palea is one half to fully as long as lemma
    Reproductive system
    all the flowers on the plant have both carpels and stamens (synoecious)
    Spikelet disintegration
    • the spikelet breaks off above the glumes, so that after the florets fall off, the glumes remain
    • the spikelet breaks off below the glumes
    Spikelet length
    2.5–4.5 mm
    Spikelet number per node
    Up to 0
    Spikelet pedicel
    the spikelets have pedicels
    Spikelet shape
    the spikelets are obtriangular (triangular, with the widest end away from the point of attachment) in profile
    Spikelets spiny
    the spikelets do not appear spiny
    Tip of glume
    the tip of the glume is not divided (though it may have an awn on it)
    Upper glume length
    2.5–4.5 mm
    Upper glume relative length
    the upper glume is more than one half as long as the lowest lemma
    Upper glume shape
    the upper glume is widest above the middle
  • Growth form
    Horizontal rooting stem
    no
    Lifespan
    the plant lives more than two years
    Rhizomes
    • no
    • yes
    Roots
    • the plant has rhizomes (horizontal underground stem with roots growing from it)
    • there are only slender roots on the plant
  • Leaves
    Leaf auricles
    the leaves do not have auricles
    Leaf basal lobe hairy
    NA
    Leaf blade cross-section
    the leaf blade is more or less flat in cross-section, or slightly folded or rolled inwards
    Leaf blade length
    Up to 17 cm
    Leaf blade width
    4–7 mm
    Leaf ligule length
    1–4 mm
    Leaf ligule type
    the leaf ligule is in the form of a membrane
    Leaf margin glands
    there are no glands along the edges of the leaf blade
    Leaf sheath closed around stem
    the margins of the leaf sheath are overlapping and not fused together except in the basal half (or less)
    Leaf sheath color and persistence
    the leaf sheathes are off-white to light-brown and mostly persist in older leaves
    Leaf sheath hair type
    there are no hairs on the surface of the leaf sheath
    Leaf sheath hairs
    there are no hairs on the surface of the leaf sheath
  • Place
    Habitat
    • terrestrial
    • wetlands
    New England state
    • Maine
    • New Hampshire
    Specific habitat
    • alpine or subalpine zones
    • cliffs, balds, or ledges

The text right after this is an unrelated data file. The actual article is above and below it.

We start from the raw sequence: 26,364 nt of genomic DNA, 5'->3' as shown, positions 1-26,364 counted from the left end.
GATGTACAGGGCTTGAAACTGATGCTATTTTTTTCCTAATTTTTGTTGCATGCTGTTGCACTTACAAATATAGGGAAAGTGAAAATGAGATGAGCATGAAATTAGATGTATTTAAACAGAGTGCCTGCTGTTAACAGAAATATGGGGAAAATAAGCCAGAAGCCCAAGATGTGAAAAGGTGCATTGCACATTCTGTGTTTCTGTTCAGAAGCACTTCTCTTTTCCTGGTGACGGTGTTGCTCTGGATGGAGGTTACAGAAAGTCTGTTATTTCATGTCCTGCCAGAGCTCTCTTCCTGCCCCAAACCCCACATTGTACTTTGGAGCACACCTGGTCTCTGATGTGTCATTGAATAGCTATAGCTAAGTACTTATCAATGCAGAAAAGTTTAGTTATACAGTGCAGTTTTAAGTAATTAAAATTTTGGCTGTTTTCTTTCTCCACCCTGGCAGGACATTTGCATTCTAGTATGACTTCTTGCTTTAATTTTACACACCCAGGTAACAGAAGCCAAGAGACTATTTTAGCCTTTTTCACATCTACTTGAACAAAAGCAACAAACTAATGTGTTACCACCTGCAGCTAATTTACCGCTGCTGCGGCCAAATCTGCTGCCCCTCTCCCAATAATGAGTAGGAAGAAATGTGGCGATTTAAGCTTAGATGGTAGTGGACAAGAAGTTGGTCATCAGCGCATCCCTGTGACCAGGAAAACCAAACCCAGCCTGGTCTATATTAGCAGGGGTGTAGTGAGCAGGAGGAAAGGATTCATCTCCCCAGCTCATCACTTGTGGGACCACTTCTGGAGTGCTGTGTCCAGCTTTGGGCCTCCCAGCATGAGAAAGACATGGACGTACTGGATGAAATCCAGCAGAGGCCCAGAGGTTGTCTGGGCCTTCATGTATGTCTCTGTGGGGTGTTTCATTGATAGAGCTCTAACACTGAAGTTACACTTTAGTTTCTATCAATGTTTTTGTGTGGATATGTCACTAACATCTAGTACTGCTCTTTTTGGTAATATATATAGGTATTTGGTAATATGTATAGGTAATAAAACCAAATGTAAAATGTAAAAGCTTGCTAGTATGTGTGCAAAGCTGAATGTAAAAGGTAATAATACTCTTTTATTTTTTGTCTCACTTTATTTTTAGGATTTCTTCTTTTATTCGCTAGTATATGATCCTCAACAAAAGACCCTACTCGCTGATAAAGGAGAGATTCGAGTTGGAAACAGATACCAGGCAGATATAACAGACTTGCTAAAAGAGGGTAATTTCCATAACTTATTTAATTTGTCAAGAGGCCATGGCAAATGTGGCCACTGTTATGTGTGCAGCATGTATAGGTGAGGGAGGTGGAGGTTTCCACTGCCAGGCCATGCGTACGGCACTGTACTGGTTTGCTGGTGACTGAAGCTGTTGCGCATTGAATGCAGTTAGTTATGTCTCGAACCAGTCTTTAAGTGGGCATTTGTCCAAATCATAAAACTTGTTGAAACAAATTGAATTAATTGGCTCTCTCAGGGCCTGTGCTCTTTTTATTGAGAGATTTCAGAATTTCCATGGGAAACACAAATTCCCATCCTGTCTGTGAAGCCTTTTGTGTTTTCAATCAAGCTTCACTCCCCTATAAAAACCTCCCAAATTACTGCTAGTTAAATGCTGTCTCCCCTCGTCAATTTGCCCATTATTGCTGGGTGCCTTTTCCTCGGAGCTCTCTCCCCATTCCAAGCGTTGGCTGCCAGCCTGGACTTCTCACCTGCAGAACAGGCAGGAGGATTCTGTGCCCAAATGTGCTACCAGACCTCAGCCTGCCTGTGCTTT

• shores of rivers or lakes
  • Stem, shoot, branch
    Hairs at nodes
    the stem nodes are hairless or they have very sparse hairs
    Plant height
    15–50 cm
    Stem orientation
    • the stems are upright
    • the stems trail at the base, but turn upwards at the tips
    Stem spacing
    • the stems grow close together in compact clusters or tufts
    • the stems grow singly or a few together (they may form diffuse colonies)

Wetland Status

Usually occurs in wetlands, but occasionally in non-wetlands. (Wetland indicator code: FACW)

New England Distribution and Conservation Status

Distribution

Connecticut
absent
Maine
present
Massachusetts
absent
New Hampshire
present
Rhode Island
absent
Vermont
absent

Conservation Status

Exact status definitions can vary from state to state. For details, please check with your state.

Maine
rare (S-rank: S2), threatened (code: T)

ssp. alpinum

New Hampshire
extremely rare (S-rank: S1), endangered (code: E)

Native to North America?

Yes

Sometimes Confused With

Phleum pratense

Synonyms

  • Phleum alpinum L. var. commutatum (Gaudin) Griseb.
  • Phleum commutatum Gaudin
  • Phleum commutatum Gaudin var. americanum (Fourn.) Hultén

Family

Poaceae

Genus

Phleum

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Information from Dichotomous Key of Flora Novae Angliae

1.  Phleum alpinum L. NC

mountain Timothy. Phleum alpinum L. var. commutatum (Gaudin) Griseb.; P. commutatum Gaudin; P. commutatum Gaudin var. americanum (Fourn.) Hultén • ME, NH. Open, mesic 
sites in alpine areas, such as snowbank lawns, stream shores, and bases of headwalls, also northern, ice-scoured river shores in high-pH bedrock and/or till regions.